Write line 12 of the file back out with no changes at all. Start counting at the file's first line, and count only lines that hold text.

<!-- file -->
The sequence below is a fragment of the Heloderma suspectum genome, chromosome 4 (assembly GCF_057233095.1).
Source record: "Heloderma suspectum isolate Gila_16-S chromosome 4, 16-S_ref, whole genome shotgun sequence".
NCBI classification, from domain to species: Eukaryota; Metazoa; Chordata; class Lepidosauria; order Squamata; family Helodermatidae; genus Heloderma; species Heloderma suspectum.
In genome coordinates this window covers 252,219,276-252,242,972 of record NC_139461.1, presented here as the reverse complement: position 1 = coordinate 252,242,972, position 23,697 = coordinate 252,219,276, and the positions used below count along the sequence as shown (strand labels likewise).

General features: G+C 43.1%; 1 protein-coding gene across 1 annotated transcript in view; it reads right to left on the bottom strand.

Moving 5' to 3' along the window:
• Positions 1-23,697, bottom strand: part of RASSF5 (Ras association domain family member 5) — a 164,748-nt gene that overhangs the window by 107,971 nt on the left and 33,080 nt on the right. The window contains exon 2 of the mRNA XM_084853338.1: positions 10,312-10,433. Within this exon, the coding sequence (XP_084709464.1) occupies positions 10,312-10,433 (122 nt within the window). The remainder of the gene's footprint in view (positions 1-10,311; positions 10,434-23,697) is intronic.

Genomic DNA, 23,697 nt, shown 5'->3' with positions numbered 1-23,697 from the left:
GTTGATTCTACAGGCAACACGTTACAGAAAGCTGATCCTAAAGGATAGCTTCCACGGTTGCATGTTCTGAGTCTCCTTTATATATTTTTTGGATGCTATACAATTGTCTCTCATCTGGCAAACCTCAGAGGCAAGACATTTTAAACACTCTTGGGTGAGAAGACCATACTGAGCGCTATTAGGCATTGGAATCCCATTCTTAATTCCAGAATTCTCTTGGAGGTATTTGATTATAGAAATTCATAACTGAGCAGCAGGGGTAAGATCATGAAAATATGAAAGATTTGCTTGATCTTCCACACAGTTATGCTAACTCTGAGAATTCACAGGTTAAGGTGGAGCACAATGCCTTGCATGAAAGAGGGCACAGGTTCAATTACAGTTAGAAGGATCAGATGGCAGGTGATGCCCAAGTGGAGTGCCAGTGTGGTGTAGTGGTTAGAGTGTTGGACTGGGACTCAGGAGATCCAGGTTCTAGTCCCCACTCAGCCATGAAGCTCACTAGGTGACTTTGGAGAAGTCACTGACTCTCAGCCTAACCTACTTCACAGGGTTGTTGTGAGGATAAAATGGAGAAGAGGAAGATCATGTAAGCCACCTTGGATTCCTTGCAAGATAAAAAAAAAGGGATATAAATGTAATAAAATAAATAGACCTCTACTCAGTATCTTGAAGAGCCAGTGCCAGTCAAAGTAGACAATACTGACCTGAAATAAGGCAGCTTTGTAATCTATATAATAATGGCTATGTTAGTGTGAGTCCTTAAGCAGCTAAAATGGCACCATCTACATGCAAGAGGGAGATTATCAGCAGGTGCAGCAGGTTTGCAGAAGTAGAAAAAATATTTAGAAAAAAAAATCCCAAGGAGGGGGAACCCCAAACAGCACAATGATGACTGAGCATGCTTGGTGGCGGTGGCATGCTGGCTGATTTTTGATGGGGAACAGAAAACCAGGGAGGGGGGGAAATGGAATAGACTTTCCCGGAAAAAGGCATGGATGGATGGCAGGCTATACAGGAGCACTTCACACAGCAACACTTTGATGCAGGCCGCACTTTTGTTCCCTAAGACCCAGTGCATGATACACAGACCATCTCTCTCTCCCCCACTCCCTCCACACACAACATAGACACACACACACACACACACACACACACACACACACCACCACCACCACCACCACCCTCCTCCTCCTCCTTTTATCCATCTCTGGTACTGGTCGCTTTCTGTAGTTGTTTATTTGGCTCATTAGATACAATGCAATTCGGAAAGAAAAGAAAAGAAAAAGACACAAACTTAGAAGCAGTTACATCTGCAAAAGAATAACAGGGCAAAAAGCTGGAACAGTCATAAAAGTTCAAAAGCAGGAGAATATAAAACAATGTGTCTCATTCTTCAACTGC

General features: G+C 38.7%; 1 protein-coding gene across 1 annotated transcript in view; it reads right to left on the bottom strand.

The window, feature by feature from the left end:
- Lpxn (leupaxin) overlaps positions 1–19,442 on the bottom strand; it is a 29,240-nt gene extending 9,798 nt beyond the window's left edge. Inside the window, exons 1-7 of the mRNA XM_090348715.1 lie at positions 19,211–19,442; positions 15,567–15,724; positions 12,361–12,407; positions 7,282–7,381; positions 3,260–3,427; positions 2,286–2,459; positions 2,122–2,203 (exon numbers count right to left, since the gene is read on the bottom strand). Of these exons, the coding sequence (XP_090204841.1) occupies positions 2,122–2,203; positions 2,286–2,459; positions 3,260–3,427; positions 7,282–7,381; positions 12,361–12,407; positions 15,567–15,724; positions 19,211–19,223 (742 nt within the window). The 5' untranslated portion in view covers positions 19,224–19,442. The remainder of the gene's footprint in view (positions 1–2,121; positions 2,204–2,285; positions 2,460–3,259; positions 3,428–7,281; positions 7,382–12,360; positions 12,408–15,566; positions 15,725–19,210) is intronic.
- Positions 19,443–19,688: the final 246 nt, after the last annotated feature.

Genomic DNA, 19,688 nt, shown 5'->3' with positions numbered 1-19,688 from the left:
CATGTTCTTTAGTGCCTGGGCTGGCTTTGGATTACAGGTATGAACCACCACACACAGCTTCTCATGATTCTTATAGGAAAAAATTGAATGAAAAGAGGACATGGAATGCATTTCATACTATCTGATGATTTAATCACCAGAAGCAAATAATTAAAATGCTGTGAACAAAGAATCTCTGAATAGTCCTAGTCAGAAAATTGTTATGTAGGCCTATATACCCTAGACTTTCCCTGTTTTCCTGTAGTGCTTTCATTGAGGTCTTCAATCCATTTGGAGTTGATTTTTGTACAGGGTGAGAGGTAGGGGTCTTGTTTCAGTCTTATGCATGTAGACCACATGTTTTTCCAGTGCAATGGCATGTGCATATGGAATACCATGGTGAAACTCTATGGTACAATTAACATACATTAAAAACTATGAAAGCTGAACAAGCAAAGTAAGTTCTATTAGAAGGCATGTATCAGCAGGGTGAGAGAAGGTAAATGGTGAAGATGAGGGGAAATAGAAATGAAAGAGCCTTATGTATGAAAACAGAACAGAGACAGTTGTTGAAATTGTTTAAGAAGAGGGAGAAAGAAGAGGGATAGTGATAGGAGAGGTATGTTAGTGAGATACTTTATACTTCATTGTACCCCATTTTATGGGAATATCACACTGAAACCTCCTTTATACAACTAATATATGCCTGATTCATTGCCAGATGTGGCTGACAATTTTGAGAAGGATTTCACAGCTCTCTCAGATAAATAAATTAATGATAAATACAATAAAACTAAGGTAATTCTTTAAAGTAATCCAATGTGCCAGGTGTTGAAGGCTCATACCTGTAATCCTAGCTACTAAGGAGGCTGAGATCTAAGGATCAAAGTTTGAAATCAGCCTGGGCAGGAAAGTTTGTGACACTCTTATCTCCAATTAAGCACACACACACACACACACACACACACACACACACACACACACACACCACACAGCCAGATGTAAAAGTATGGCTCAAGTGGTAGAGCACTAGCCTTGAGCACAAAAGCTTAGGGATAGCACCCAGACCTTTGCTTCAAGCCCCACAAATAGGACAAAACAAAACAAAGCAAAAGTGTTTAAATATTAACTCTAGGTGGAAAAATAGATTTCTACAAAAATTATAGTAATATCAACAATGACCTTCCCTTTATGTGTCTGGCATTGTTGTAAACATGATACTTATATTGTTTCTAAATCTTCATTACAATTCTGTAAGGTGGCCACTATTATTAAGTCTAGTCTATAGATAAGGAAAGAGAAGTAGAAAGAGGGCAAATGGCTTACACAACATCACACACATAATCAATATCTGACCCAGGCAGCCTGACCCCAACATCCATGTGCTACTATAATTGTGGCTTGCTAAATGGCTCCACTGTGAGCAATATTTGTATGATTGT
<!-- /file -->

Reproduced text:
- Lpxn (leupaxin) overlaps positions 1–19,442 on the bottom strand; it is a 29,240-nt gene extending 9,798 nt beyond the window's left edge. Inside the window, exons 1-7 of the mRNA XM_090348715.1 lie at positions 19,211–19,442; positions 15,567–15,724; positions 12,361–12,407; positions 7,282–7,381; positions 3,260–3,427; positions 2,286–2,459; positions 2,122–2,203 (exon numbers count right to left, since the gene is read on the bottom strand). Of these exons, the coding sequence (XP_090204841.1) occupies positions 2,122–2,203; positions 2,286–2,459; positions 3,260–3,427; positions 7,282–7,381; positions 12,361–12,407; positions 15,567–15,724; positions 19,211–19,223 (742 nt within the window). The 5' untranslated portion in view covers positions 19,224–19,442. The remainder of the gene's footprint in view (positions 1–2,121; positions 2,204–2,285; positions 2,460–3,259; positions 3,428–7,281; positions 7,382–12,360; positions 12,408–15,566; positions 15,725–19,210) is intronic.